All three of these considerations show that the law does not work to prevent cannabis use as intended, and in fact causes more social harm than it prevents, which is why I am in favour of changing this law to a much more sensible and health-centred approach.

 - Prof Joe Boden is director of the Christchurch Health and Development Study at the department of psychological medicine, University of Otago, Christchurch.

Comments

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If dope is made legal, a positive drug test will become legally meaningless. Anyone can have drugs in their system and we won't be able to do anything about it. Plus, no test exists that is fine-tuned enough to detect when and how much dope was used.
So your doped-up brain surgeon who mucks up your surgery can just laugh and say "Oh, the positive test is registering the joints from the party I had on the weekend!"
I don't want to be operated on by a surgeon who may be high, or arrested by a high cop. I don't want doped-out kindergarten teachers caring for our preschoolers. I don't want high ambulance drivers, nurses or hospice care workers. I don't want a high electrician wiring my home. Bring in legal dope and we'll have no legal protection against any of these!
But hey - that's not important. Our safety and wellbeing doesn't matter to politicians and ivory tower academics. The Government will have its new tax revenue stream and an even more compliant and dopey population - which is what this is really all about!

Your claims are nothing more than scaremongering. Certainly workplace testing needs reviewing to an impairment-based model rather than the current system whereby a person’s cannabis use outside of the workplace determines their ‘suitability’ for a role. Depending on an individual’s use and body type, cannabis will test positive up to a month after consuming - hardly a fair indicator of suitability considering their impairment from cannabis (again, depending on the amount consumed) only lasts a couple of hours. Claiming that surgeons, teachers, electricians or any responsible adult for that matter will begin to go to work and perform their duties under the influence of cannabis is nonsense. The same can be said for the argument that drug driving will increase (again, I’m referring to cannabis). Under prohibition an effective test cannot be developed (and that surely pleases the drug testing industry). Legalising will enable these developments which will in turn enable the implementation of safety campaigns (just like anti drink driving) and enforceable drug driving laws. Cannabis is not ‘drugs,’ cannabis is cannabis.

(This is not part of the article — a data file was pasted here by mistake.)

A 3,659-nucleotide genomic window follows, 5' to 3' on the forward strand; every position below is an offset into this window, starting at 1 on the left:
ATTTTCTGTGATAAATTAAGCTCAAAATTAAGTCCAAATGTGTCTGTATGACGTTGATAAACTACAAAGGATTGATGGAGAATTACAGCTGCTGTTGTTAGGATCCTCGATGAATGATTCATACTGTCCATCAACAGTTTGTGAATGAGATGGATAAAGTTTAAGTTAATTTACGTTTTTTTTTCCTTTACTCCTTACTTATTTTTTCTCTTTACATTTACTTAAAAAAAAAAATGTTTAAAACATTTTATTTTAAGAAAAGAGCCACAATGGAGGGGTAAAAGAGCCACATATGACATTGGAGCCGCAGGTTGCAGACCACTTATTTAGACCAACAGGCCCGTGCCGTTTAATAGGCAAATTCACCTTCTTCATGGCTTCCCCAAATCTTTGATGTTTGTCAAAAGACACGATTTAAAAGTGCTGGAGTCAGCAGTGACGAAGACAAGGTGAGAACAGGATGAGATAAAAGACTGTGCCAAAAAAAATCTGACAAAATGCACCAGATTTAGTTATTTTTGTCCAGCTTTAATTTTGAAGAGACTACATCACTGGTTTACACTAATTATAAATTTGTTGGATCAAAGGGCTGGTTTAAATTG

Yes and alcohol is legal and we have drunks everywhere. What is you point?

The law does not prevent use. It successfully busts organised crime.

Preliminary studies done after legalization in 10 US States have intimated that crime rates have been going up rather dramatically in most of the states that have legalized recreational marijuana (Smart Approaches to Marijuana, 2018). In Washington State, reports suggested that the number of marijuana-related offenses such as assault, theft, harassment, and vehicular offenses continue to increase since legalization (Northwest High Intensity Drug Trafficking Area [NHIDTA], 2016). That said “violent crime is down since Washington legalized marijuana” (Santos, 2017). A separate study by Malcolm Gladwell in The New Yorker, claims (based on a book by Berenson, [2019]) that violent crime had increased in Washington state post-legalization. You have no idea what you're talking about. There is no reputable study showing that legalization "busts" organized crime. In fact, most organizaed crime shifts assets to moving and selling other drugs.

You misunderstand. I'm referring to current practice. Usage is not the priority. Criminal operations of the Supply Industry are. Read the news and realise these 'gangs' are often well heeled and connected. Keep up with NZ conditions, rather than overseas.

Your absolutely correct there Rabbi! Awesome assessment! Wish everybody was as well focused! Organized crime will focus efforts on other other drugs.